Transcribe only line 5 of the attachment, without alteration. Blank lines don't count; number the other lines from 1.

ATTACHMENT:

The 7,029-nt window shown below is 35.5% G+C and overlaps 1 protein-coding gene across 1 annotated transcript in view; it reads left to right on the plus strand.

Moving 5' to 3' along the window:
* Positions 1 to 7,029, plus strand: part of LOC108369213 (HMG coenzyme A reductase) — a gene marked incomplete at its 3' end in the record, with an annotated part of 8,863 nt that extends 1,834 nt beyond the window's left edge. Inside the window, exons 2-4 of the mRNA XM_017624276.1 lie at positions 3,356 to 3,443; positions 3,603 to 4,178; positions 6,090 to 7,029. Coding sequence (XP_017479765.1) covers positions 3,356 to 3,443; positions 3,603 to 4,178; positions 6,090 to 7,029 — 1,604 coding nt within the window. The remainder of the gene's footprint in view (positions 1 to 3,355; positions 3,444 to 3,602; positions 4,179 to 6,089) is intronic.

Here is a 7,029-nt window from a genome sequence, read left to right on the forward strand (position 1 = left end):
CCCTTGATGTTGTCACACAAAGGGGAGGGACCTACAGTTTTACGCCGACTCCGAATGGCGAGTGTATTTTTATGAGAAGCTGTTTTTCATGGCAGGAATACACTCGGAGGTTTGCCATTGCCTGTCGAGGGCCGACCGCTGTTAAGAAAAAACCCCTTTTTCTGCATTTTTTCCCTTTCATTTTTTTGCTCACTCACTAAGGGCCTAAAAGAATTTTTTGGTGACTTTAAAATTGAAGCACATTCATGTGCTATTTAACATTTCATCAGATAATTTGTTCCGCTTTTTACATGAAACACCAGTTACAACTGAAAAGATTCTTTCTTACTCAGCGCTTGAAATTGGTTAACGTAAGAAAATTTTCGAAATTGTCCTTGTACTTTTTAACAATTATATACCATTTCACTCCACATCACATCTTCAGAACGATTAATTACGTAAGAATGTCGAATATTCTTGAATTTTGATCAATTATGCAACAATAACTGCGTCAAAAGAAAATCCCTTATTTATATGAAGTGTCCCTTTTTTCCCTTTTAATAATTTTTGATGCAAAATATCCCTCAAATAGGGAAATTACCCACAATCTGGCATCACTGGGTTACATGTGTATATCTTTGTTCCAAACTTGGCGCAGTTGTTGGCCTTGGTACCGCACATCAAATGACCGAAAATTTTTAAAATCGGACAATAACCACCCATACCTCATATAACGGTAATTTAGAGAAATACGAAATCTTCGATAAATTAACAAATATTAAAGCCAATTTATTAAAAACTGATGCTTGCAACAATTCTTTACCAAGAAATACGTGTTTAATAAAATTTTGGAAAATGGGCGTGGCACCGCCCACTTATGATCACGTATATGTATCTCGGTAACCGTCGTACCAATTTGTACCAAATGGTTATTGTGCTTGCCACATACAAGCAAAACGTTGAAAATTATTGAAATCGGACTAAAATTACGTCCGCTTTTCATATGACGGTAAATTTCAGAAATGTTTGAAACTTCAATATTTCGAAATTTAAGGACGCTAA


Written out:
CCCTTGATGTTGTCACACAAAGGGGAGGGACCTACAGTTTTACGCCGACTCCGAATGGCGAGTGTATTTTTATGAGAAGCTGTTTTTCATGGCAGGAATACACTCGGAGGTTTGCCATTGCCTGTCGAGGGCCGACCGCTGTTAAGAAAAAACCCCTTTTTCTGCATTTTTTCCCTTTCATTTTTTTGCTCACTCACTAAGGGCCTAAAAGAATTTTTTGGTGACTTTAAAATTGAAGCACATTCATGTGCTATTTAACATTTCATCAGATAATTTGTTCCGCTTTTTACATGAAACACCAGTTACAACTGAAAAGATTCTTTCTTACTCAGCGCTTGAAATTGGTTAACGTAAGAAAATTTTCGAAATTGTCCTTGTACTTTTTAACAATTATATACCATTTCACTCCACATCACATCTTCAGAACGATTAATTACGTAAGAATGTCGAATATTCTTGAATTTTGATCAATTATGCAACAATAACTGCGTCAAAAGAAAATCCCTTATTTATATGAAGTGTCCCTTTTTTCCCTTTTAATAATTTTTGATGCAAAATATCCCTCAAATAGGGAAATTACCCACAATCTGGCATCACTGGGTTACATGTGTATATCTTTGTTCCAAACTTGGCGCAGTTGTTGGCCTTGGTACCGCACATCAAATGACCGAAAATTTTTAAAATCGGACAATAACCACCCATACCTCATATAACGGTAATTTAGAGAAATACGAAATCTTCGATAAATTAACAAATATTAAAGCCAATTTATTAAAAACTGATGCTTGCAACAATTCTTTACCAAGAAATACGTGTTTAATAAAATTTTGGAAAATGGGCGTGGCACCGCCCACTTATGATCACGTATATGTATCTCGGTAACCGTCGTACCAATTTGTACCAAATGGTTATTGTGCTTGCCACATACAAGCAAAACGTTGAAAATTATTGAAATCGGACTAAAATTACGTCCGCTTTTCATATGACGGTAAATTTCAGAAATGTTTGAAACTTCAATATTTCGAAATTTAAGGACGCTAA